Interest of the morphogenesis approach to improve the knowledge of a high-value heritage: Chauvet cave (Ardche, France) - This paper describes the shapes and cave deposits of the Chauvet cave. Especially, the geomorphologic approach improves the global understanding of the Chauvet cave characteristics while Man and animal prehistoric occupancies. Access to the cave, painting location in the cave, and finally cave closing, are discussed on geomorphologic basis to answer the questions asked by prehistorians and archaeologists. The ultimate goal of this paper is to enhance the contribution of the geomorphologic high resolution mapping to the prehistoric investigations. To answer the three questions above, we used shapes and deposits to relate the past cave environments. Soil detailed map allows to describe deposits and shapes in a stratigraphic approach. Some U/Th dating complete the chronology especially during Man and animal occupancy; thus, the closing of the prehistoric entrance has been dated older than 15000 years. Also, this paper shows the interest of crossing the disciplinary approaches in the understanding of such a complex scientific object: the Chauvet cave, a high value Man heritage

Ages et modalits des incursions humaines et animales prhistoriques dans ltage Cathala de la grotte dAldne (Hrault, France). Apport des analyses sdimentologiques et gochronologiques, 2004, Guendon Jeanlouis, Ambert Paul, Quinif Yves, Baumes Bernard, Colomer Albert, Dainat Denis, Galant Philippe, Gruneisen Alain, Gruneisen Nathalie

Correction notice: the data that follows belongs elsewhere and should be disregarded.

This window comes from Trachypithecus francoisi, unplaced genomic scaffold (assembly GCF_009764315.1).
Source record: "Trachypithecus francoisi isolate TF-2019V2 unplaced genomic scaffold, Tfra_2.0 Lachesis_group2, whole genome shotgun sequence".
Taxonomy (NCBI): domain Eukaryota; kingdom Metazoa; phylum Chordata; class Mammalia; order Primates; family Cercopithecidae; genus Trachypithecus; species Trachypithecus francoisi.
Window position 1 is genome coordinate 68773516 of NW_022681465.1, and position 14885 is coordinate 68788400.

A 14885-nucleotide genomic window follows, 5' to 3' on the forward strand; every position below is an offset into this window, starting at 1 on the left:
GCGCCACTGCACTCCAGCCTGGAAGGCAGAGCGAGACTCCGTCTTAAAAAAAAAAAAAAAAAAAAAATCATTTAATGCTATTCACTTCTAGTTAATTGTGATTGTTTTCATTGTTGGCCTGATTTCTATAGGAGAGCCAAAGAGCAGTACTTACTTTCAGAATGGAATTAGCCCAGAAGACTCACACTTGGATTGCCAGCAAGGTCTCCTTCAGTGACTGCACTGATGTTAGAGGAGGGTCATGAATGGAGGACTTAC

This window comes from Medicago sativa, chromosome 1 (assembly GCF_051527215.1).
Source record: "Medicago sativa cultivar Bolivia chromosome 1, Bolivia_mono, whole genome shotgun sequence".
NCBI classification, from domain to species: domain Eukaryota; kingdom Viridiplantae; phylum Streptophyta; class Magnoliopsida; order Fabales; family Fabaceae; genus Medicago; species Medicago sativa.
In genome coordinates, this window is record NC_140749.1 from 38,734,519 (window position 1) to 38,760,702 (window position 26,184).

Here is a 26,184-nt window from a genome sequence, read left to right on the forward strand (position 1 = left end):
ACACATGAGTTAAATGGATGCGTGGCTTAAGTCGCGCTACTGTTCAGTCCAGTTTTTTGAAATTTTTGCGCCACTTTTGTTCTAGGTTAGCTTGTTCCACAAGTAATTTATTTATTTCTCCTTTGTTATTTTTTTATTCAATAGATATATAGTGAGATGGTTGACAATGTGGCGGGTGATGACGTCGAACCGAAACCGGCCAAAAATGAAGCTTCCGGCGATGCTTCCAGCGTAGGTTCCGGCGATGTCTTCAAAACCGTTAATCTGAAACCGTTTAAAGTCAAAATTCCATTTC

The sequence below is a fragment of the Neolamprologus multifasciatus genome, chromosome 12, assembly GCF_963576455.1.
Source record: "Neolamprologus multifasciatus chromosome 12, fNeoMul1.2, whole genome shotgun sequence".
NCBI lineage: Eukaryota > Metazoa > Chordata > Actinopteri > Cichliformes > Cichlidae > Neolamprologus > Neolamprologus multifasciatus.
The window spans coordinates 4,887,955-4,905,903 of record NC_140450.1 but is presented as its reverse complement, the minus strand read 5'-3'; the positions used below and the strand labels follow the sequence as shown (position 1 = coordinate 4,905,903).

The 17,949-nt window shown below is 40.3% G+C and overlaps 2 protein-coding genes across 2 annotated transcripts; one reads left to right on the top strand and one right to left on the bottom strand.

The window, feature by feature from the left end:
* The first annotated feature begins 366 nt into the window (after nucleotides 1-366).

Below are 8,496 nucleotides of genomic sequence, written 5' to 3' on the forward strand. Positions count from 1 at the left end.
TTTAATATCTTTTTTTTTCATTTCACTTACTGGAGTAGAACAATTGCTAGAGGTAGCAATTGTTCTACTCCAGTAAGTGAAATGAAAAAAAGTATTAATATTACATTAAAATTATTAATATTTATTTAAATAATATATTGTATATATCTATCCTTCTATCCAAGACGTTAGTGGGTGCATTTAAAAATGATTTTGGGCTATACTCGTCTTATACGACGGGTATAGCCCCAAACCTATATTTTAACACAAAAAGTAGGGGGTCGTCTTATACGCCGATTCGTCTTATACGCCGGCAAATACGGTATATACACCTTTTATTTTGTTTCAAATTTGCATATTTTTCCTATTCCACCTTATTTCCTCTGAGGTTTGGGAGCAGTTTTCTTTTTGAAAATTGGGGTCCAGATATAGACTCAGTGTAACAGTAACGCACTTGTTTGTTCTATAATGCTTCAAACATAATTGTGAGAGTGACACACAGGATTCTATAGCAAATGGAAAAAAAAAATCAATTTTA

Chronologies and means of prehistoric human and animal frequentations into Aldne cave, Cathala level (Hrault, France). Sedimentology and geochronology studies - The Aldne cave forms a long network of galleries on four levels. Only the first two of these contain prehistoric vestiges. Superior level (Bousquet storey) presents a Lower Palaeolithic stratigraphy in the porch. It contained also, in the deep areas, a thick filling of clays and speleothems with bear bones, intensively quarried during the 19th and 20th centuries for phosphate ore. These workings allowed to discover the second level (Cathala storey) and, in these news galleries, human footprints trail with sooty marks on the walls, numerous animal paw prints, hyena coprolites, scratches and nests made by bears. After study establishing mesolithic age of human footprints (8 200 130 BP, 7 790 60 BP) and anteriority of animal passages, researches were directed on sedimentological and geochronological study (U/Th dating of speleothem). First, the age of the last animal presence in the second level of Aldne was precised, between 41 500 BP to 25 000 BP. Second, means and chronologies of closing of the prehistoric entrance of Cathala storey were revealed. The actual access in these galleries is only an artificial entrance opened up for phosphate mining. It begins by a cat-flap and shafts about twenty meters high. The access used by prehistoric humans and animals is completely obstructed by a very important boulder choke with speleothems interstratified, situated in North part of Cathala gallery. The studies of this boulder choke showed three principal phases of closing of this primitive access: a first collapse of the roof during Middle Pleistocene; an important bedded rock-fragments produced by frost shattering of primitive entrance porch, which filled principal gallery during periglacial stages of the Upper Pleistocene; and a second roof collapse, during Holocene. The burnt pieces of brand left on the ground allowed to recognise the last narrow passage taken by the Mesolithic humans before this last collapse finally obstructing this entrance.